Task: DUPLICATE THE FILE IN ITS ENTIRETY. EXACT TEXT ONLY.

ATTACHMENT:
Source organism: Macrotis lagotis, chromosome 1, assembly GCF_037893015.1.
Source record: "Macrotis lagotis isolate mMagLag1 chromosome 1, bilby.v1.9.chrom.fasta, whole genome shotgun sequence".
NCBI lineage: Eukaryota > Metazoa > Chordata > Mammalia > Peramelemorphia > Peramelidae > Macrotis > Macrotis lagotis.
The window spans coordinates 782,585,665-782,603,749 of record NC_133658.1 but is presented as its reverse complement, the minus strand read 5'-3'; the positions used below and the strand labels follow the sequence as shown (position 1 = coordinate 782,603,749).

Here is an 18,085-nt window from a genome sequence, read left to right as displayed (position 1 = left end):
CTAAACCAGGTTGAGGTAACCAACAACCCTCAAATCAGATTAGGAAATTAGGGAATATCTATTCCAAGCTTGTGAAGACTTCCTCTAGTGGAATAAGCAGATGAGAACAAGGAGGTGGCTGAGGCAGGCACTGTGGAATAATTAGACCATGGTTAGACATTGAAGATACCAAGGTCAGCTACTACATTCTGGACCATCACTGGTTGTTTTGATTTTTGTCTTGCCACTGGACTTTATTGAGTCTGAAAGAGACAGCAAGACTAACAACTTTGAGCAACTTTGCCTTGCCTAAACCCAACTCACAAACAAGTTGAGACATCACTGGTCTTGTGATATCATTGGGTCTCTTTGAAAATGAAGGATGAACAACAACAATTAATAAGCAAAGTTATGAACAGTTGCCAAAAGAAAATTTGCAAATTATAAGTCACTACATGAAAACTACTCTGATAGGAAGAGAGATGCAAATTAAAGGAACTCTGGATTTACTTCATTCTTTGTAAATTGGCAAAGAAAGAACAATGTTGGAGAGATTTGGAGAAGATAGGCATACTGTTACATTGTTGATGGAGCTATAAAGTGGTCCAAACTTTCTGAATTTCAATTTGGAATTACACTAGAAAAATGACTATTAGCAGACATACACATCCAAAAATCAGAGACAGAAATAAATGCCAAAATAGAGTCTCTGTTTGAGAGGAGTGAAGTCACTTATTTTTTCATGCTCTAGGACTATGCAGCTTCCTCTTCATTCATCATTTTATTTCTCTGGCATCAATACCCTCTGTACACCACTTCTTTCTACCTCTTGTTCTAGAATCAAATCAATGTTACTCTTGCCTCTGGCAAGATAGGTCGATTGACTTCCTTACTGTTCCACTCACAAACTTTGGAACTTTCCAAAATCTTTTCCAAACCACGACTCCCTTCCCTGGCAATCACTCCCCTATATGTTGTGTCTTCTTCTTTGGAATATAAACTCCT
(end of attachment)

Source organism: Macrotis lagotis, chromosome 1, assembly GCF_037893015.1.
Source record: "Macrotis lagotis isolate mMagLag1 chromosome 1, bilby.v1.9.chrom.fasta, whole genome shotgun sequence".
NCBI lineage: Eukaryota > Metazoa > Chordata > Mammalia > Peramelemorphia > Peramelidae > Macrotis > Macrotis lagotis.
The window spans coordinates 782,585,665-782,603,749 of record NC_133658.1 but is presented as its reverse complement, the minus strand read 5'-3'; the positions used below and the strand labels follow the sequence as shown (position 1 = coordinate 782,603,749).

Here is an 18,085-nt window from a genome sequence, read left to right as displayed (position 1 = left end):
CTAAACCAGGTTGAGGTAACCAACAACCCTCAAATCAGATTAGGAAATTAGGGAATATCTATTCCAAGCTTGTGAAGACTTCCTCTAGTGGAATAAGCAGATGAGAACAAGGAGGTGGCTGAGGCAGGCACTGTGGAATAATTAGACCATGGTTAGACATTGAAGATACCAAGGTCAGCTACTACATTCTGGACCATCACTGGTTGTTTTGATTTTTGTCTTGCCACTGGACTTTATTGAGTCTGAAAGAGACAGCAAGACTAACAACTTTGAGCAACTTTGCCTTGCCTAAACCCAACTCACAAACAAGTTGAGACATCACTGGTCTTGTGATATCATTGGGTCTCTTTGAAAATGAAGGATGAACAACAACAATTAATAAGCAAAGTTATGAACAGTTGCCAAAAGAAAATTTGCAAATTATAAGTCACTACATGAAAACTACTCTGATAGGAAGAGAGATGCAAATTAAAGGAACTCTGGATTTACTTCATTCTTTGTAAATTGGCAAAGAAAGAACAATGTTGGAGAGATTTGGAGAAGATAGGCATACTGTTACATTGTTGATGGAGCTATAAAGTGGTCCAAACTTTCTGAATTTCAATTTGGAATTACACTAGAAAAATGACTATTAGCAGACATACACATCCAAAAATCAGAGACAGAAATAAATGCCAAAATAGAGTCTCTGTTTGAGAGGAGTGAAGTCACTTATTTTTTCATGCTCTAGGACTATGCAGCTTCCTCTTCATTCATCATTTTATTTCTCTGGCATCAATACCCTCTGTACACCACTTCTTTCTACCTCTTGTTCTAGAATCAAATCAATGTTACTCTTGCCTCTGGCAAGATAGGTCGATTGACTTCCTTACTGTTCCACTCACAAACTTTGGAACTTTCCAAAATCTTTTCCAAACCACGACTCCCTTCCCTGGCAATCACTCCCCTATATGTTGTGTCTTCTTCTTTGGAATATAAACTCCT